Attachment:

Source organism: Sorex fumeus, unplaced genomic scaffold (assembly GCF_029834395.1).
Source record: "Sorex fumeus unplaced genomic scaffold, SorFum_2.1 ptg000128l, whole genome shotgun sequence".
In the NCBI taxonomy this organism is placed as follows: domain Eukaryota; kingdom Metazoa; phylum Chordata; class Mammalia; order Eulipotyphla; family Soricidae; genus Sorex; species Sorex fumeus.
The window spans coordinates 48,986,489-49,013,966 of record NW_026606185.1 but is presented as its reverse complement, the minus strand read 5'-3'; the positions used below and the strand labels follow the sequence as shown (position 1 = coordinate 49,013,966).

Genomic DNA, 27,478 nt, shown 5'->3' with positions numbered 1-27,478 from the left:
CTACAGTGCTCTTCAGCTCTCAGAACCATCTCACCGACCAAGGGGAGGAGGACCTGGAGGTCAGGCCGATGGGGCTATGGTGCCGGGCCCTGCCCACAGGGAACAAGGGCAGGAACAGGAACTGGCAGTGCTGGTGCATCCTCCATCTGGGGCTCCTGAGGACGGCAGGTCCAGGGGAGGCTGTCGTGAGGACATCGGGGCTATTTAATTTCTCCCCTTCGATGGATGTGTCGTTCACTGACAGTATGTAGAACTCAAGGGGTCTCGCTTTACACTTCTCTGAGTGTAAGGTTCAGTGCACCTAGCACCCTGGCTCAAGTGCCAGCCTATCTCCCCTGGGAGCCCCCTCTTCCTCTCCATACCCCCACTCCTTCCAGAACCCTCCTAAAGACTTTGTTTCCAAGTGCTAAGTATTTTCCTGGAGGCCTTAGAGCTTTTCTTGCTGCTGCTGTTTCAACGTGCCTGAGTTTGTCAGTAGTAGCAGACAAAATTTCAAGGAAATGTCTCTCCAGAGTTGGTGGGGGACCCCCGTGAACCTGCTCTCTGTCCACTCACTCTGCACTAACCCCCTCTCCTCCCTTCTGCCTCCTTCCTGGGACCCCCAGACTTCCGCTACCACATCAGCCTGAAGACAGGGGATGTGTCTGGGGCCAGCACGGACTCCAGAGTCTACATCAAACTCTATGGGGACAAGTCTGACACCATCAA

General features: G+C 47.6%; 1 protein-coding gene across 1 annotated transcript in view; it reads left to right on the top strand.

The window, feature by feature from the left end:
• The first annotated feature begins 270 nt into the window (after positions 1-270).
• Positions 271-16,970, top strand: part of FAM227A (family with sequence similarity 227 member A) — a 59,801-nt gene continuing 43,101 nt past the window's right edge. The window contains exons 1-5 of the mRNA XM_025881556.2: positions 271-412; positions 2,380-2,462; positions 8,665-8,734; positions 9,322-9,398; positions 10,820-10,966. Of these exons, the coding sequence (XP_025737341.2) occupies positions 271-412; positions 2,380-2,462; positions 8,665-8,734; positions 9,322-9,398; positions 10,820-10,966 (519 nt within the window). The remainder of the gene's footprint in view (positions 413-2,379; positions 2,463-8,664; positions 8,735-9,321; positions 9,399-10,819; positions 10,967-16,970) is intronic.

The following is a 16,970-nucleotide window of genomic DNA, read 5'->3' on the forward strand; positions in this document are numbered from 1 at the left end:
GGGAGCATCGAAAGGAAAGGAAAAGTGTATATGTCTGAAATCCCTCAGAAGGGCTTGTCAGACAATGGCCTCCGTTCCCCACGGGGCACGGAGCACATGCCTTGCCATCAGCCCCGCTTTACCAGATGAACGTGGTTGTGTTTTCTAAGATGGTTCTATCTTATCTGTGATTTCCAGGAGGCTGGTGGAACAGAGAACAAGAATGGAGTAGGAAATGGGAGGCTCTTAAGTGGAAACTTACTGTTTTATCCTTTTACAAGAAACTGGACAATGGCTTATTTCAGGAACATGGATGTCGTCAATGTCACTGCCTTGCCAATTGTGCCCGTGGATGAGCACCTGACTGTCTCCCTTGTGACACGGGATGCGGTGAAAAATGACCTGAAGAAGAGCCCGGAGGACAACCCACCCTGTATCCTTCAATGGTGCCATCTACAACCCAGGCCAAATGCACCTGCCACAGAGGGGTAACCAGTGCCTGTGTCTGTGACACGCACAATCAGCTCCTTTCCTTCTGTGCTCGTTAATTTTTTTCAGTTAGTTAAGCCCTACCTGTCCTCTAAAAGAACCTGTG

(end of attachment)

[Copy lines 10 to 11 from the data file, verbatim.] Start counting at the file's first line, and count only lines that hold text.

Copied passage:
• Positions 271-16,970, top strand: part of FAM227A (family with sequence similarity 227 member A) — a 59,801-nt gene continuing 43,101 nt past the window's right edge. The window contains exons 1-5 of the mRNA XM_025881556.2: positions 271-412; positions 2,380-2,462; positions 8,665-8,734; positions 9,322-9,398; positions 10,820-10,966. Of these exons, the coding sequence (XP_025737341.2) occupies positions 271-412; positions 2,380-2,462; positions 8,665-8,734; positions 9,322-9,398; positions 10,820-10,966 (519 nt within the window). The remainder of the gene's footprint in view (positions 413-2,379; positions 2,463-8,664; positions 8,735-9,321; positions 9,399-10,819; positions 10,967-16,970) is intronic.

The following is a 16,970-nucleotide window of genomic DNA, read 5'->3' on the forward strand; positions in this document are numbered from 1 at the left end: